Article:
Syria's democratic opposition is combing through this week's release of the "Panama Papers" to revitalise efforts to identify and freeze billions of dollars amassed by the family and friends of their country's dictator, Bashar al-Assad.

The papers, leaked from the Panamanian law firm Mossack Fonseca, have uncovered a web of shell companies and offshore accounts hiding wealth tied to prominent officials around the world. Among them are new disclosures about Rami and Hafez Makhlouf, the cousins of Assad who are estimated to have once controlled more than half of Syria's economy. The papers also document millions of dollars' worth of real-estate holdings belonging to Suleiman Marouf, an Assad ally based in London.

The Coalition for a Democratic Syria, a US-based group that supports members of the opposition who are not jihadis, said this week that the new information could be a map to uncovering Assad's ill-gotten wealth.

"For decades, the Assad family has stolen billions from the Syrian people and used it to fuel their indiscriminate slaughter, but we can now point to an exact path for these funds," said Yahya Basha, the coalition's chairman. "We call on all bodies of the US Government to work to stop this despicable practice."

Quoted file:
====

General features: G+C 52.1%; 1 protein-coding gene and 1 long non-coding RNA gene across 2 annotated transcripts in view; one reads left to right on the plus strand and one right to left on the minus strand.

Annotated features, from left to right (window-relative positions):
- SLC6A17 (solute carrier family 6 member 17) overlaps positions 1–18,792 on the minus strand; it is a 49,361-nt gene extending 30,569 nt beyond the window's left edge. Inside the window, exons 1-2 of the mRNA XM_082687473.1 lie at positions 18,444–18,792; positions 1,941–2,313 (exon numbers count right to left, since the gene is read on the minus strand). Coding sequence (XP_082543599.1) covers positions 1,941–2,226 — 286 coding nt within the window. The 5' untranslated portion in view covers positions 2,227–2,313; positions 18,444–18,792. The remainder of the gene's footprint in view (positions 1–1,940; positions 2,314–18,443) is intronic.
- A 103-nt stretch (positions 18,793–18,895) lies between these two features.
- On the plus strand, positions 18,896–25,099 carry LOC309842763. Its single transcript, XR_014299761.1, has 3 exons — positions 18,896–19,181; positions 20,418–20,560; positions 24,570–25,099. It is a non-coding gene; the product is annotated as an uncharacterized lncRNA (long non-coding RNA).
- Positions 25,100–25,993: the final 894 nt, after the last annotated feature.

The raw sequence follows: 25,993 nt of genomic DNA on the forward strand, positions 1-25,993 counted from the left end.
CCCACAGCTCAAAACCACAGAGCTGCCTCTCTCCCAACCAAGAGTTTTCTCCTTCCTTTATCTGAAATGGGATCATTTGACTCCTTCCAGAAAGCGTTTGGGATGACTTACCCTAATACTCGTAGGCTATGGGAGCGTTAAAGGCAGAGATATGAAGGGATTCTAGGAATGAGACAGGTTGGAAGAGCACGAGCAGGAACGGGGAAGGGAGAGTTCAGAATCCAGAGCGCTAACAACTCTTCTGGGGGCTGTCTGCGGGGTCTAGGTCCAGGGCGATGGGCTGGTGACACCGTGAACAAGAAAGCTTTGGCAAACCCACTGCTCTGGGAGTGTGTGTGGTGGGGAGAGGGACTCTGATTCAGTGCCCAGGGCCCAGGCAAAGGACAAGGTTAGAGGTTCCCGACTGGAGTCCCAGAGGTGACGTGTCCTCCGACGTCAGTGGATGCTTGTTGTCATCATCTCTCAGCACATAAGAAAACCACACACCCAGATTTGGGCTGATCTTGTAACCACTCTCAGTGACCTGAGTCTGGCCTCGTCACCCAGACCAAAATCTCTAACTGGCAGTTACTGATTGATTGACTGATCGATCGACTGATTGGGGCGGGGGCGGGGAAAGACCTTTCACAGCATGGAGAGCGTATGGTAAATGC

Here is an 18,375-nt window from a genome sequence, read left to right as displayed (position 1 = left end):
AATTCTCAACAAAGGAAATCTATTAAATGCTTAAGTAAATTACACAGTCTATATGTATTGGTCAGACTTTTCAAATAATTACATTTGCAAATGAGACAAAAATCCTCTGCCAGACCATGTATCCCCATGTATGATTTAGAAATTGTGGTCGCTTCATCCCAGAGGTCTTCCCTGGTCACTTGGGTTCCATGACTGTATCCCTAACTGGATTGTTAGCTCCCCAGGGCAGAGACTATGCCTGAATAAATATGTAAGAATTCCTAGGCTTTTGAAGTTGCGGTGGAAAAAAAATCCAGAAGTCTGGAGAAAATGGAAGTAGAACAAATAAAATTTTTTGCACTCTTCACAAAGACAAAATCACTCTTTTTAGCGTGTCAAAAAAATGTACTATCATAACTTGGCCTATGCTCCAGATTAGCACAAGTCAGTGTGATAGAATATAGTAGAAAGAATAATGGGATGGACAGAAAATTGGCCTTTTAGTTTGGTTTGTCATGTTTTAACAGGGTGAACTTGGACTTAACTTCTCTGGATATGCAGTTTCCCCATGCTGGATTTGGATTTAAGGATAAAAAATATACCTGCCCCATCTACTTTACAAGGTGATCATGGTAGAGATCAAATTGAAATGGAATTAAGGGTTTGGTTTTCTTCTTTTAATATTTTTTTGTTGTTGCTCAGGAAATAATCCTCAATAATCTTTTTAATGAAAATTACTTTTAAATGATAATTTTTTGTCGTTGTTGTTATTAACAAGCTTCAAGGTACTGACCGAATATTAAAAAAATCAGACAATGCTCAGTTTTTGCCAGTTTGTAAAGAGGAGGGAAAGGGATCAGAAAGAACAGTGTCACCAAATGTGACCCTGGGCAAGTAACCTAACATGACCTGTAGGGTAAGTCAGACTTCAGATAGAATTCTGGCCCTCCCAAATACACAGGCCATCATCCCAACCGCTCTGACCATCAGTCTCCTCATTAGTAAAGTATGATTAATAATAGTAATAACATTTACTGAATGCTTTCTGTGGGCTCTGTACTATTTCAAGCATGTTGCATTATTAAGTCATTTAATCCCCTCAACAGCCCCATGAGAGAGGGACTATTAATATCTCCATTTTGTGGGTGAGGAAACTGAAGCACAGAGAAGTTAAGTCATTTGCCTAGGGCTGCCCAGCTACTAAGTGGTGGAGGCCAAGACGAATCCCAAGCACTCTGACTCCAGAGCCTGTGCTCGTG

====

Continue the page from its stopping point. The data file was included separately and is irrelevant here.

A US Treasury spokeswoman, Betsy Bourassa, declined to comment specifically on the new information about the Makhlouf brothers or Marouf. But she said, "It is important to note that the US Government intently focuses on investigating possible illicit activity, including violations of US tax laws or sanctions, using all sources of information, both public and non-public."

The Panama Papers come to light at a moment when the US Government has reduced the public pressure on Assad.

The trove of documents from Panama gives Assad's opposition a new form of leverage against his regime: money.

"The initial challenge in doing asset recovery is identifying assets and being able to prove those assets are stolen assets, to prove the nominal owner is not the rightful owner," said David Tafuri, a lawyer who has worked with Libya's transitional Government and Syria's democratic opposition on asset recovery. "To the extent these documents demonstrate this, it provides the clues the opposition needs to track down the assets and take legal action to recover them."

- Washington Post - Bloomberg